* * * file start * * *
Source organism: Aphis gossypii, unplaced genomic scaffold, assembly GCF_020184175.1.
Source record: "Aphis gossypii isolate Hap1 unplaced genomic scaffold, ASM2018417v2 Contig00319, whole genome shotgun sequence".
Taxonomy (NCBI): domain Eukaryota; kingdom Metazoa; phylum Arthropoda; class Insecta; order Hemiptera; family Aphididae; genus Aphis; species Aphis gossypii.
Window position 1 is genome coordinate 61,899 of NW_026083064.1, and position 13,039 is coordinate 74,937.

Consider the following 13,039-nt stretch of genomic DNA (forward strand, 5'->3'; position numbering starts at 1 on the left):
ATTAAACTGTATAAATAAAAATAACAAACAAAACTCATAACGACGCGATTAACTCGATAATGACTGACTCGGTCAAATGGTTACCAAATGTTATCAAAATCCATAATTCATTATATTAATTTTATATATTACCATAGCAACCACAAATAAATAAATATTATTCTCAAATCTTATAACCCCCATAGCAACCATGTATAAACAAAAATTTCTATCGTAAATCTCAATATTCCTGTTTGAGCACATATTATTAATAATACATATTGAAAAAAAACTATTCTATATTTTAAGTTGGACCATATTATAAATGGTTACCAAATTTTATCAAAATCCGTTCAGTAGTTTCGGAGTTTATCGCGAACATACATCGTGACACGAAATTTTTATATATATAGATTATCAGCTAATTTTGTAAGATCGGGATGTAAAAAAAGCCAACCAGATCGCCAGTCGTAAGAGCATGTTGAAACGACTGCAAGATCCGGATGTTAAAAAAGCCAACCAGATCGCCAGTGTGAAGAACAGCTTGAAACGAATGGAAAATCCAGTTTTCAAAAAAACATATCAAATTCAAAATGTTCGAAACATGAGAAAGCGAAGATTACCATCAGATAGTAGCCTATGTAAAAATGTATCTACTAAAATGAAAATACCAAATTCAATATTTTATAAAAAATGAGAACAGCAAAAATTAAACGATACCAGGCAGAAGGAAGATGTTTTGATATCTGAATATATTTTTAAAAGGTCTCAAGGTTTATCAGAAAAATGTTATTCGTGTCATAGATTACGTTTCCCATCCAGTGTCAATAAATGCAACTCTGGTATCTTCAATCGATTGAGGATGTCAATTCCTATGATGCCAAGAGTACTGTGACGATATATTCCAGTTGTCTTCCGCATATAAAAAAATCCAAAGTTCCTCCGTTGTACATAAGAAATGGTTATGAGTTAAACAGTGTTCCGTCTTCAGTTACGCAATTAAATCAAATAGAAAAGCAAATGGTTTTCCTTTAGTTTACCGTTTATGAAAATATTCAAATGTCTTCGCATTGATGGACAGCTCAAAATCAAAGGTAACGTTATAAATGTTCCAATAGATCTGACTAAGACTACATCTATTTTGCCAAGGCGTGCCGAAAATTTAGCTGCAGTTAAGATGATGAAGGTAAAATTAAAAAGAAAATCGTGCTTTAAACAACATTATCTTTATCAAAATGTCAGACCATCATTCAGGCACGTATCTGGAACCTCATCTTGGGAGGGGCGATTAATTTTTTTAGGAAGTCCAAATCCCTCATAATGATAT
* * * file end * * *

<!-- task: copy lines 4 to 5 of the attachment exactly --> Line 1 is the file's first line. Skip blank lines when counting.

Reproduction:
Window position 1 is genome coordinate 61,899 of NW_026083064.1, and position 13,039 is coordinate 74,937.

Consider the following 13,039-nt stretch of genomic DNA (forward strand, 5'->3'; position numbering starts at 1 on the left):